But of course, the winning feature in this jacket have to be the wonderful pockets:


And the nice shape on the side:




And the top stitching and seaming on the back, which you can't really see here:



Well, I hate to start saying goodbye with my back to you, so one more of the front:



I do like this jacket, and I think I would like to make another one day in a much better fabric, but I will go down a size.  It's wearable and relaxed, but still smart. 

I've nearly got to the end of the green posts - one more to go, the little green skirt.  Next week:


I drafted the side pockets myself.  An if you look very closely, you will see that there is a fold down the front, with a little kick pleat.  I love this variation , and will show you more closely next week.

Until then,

Hoping you are all well and happy,

Sarah Liz

Saturday, March 11, 2017

The long awaited Lisette Pant - Butterick 6331.


Finally, the Lisette pant that some of you have been patiently waiting for me to blog as some of you  have the pattern and want to know my thoughts.  I'm using the green craft fabric that I bought in quite a large quantity (it was $3.00 per metre for 260 wide - a quilt backing cotton) from Spotlight last year.  It's perfect for these pants, and and I love them!

Back to the pant, not my feelings about this pair. For those of you who do not know what pattern I am referring to above, it is Butterick 6331.



The Lisette pant is a classic tapered pant with some elements of jean styling  in that it has side pockets and back yoke.

Now, a few of you are wanting to know if this pattern works out nicely.  This is very hard to answer, in that it worked for me, but it may not work for you.  For a start, it has a straight waistband, and this might not work well for those of you who need a contoured waistband. I am a straight figure type, and have very slim hips and legs, so a straight waistband works for me.   The basic slim and tapered leg also works for my shape. But that is not to say that the pattern worked, certainly not  straight out of the envelope.  I did have to make quite a few alterations.

The pattern is designed to sit one inch or so below the waist.  Now this is always tricky, because you have no idea where the waist line is.  I need trousers that sit at my waist or they will slide down, which is really inconvenient, because you spend all day yanking them up, which is not a good look. So waisted pants for me.  I used size 8 hips and size 10 waist, because I thought that if it was designed to sit below the waist, then this would probably work for my 12 waist.  I did this by adding 1.75 inches through the torso of the pant.  I used size 12 crotch depth.  I altered the zip length and added length the to zipper facings. I shortened the pant at the hem by about 1 inch. The finished length is longer than that shown in the picture, but that is what I wanted.  I'm 160 cm tall (about 5'3 and a bit) for those of you who would like to know my height.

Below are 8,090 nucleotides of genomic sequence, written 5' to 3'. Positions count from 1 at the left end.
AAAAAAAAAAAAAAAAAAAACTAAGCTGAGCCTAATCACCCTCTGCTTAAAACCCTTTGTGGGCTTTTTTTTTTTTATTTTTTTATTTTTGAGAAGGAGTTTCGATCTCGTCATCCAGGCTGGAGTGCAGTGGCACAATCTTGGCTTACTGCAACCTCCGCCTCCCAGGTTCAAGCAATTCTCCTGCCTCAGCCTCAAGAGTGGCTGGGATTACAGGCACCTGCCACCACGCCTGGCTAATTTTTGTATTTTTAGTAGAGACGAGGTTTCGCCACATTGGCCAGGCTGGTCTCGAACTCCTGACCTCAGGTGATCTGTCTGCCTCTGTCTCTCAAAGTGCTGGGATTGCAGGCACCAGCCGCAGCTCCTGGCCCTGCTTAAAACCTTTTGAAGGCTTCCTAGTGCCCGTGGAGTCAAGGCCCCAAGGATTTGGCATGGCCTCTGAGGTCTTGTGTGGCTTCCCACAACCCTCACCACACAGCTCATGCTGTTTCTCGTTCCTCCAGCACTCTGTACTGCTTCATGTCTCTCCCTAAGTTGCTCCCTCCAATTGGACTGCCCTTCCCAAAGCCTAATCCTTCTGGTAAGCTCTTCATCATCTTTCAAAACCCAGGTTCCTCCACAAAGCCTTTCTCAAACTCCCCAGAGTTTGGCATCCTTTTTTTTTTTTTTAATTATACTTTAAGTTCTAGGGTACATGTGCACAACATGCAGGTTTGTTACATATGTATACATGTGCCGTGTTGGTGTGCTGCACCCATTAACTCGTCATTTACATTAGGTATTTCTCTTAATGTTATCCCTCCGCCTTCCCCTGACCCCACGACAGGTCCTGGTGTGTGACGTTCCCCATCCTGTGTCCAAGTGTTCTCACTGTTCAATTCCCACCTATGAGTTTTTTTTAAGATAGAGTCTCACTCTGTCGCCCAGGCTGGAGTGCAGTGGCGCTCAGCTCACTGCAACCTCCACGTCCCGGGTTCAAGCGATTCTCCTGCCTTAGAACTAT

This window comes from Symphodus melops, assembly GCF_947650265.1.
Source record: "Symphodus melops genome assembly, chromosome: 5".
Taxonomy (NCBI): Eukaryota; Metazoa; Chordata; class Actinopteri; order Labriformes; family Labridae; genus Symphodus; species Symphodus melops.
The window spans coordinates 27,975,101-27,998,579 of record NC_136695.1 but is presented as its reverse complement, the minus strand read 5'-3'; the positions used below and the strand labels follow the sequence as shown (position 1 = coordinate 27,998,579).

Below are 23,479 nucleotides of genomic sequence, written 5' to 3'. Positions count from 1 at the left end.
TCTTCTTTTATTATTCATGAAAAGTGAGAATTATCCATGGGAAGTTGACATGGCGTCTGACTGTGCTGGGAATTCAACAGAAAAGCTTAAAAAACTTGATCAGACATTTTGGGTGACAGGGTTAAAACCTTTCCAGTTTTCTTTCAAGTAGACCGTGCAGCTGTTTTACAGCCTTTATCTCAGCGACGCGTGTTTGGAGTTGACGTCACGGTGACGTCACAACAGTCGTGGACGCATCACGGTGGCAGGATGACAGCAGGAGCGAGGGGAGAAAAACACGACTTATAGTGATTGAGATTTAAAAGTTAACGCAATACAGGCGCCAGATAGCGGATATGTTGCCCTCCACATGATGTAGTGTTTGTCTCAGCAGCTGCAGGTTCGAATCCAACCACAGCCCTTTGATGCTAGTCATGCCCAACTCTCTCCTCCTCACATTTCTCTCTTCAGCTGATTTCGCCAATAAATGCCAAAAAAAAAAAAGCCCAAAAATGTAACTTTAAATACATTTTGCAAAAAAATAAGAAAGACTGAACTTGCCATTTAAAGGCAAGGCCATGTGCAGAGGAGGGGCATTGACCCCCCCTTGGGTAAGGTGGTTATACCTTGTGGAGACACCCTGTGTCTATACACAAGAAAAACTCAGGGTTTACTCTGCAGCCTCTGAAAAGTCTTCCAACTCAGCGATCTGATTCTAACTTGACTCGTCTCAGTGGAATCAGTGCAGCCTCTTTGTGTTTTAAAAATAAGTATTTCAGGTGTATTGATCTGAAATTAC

I also used my standard under bottom alterations, which take out some of the fullness, but not yet all.  More work needed here, but still, these fit better than any RTW, which were always saggy and baggy on me.

As I never wear a shirt tucked into pants, I omitted the belt carriers on the waistband.  I also added elastic to the middle of the back section of the waistband - I try and make waists a little larger than needed and then add elastic so that I can fluctuate in weight and not have to worry about pants fit.  It also helps with movement - there is some give when you bend over, with the pants otherwise snug enough to stay up.

The following picture will show the elastic insertion and the back yoke section. The picture after shows the front of the pant, with pocket and false fly front.  I used a trouser hook and press stud as waistband closures.





(I'm not sure what the water mark looking thing is on the photo, believe me it is not water - it's something the camera has cleverly done with no input from me!).

Now to show you the pants:







For those of you with an eye to detail you will see that there is slight tension at the pocket area - I will add extra here when I make the next pair of pants. The crotch is also slightly too low, so I will raise that next time.  I did not bar tack at pockets and zip because I did not have much green thread and Spotlight did not have any more - I needed to eke it out across the rest of the planned garments out of this fabric. Spotlight still does not have any, weeks later....

Still, I am not really going to do much more than poke a tissue into the pockets, and I never need to open zips down to the the bottom in any case, so I should be okay just like this. The pattern did not suggest bar tacks.

That's it for now, I do hope I am keeping up with your blogs.  I try to.

Next week, I shall blog the jacket:


I really like this jacket and can't wait to tell you about it next week.

Until then,

Wishing you all the best, wherever you are,

Sarah Liz

Saturday, March 4, 2017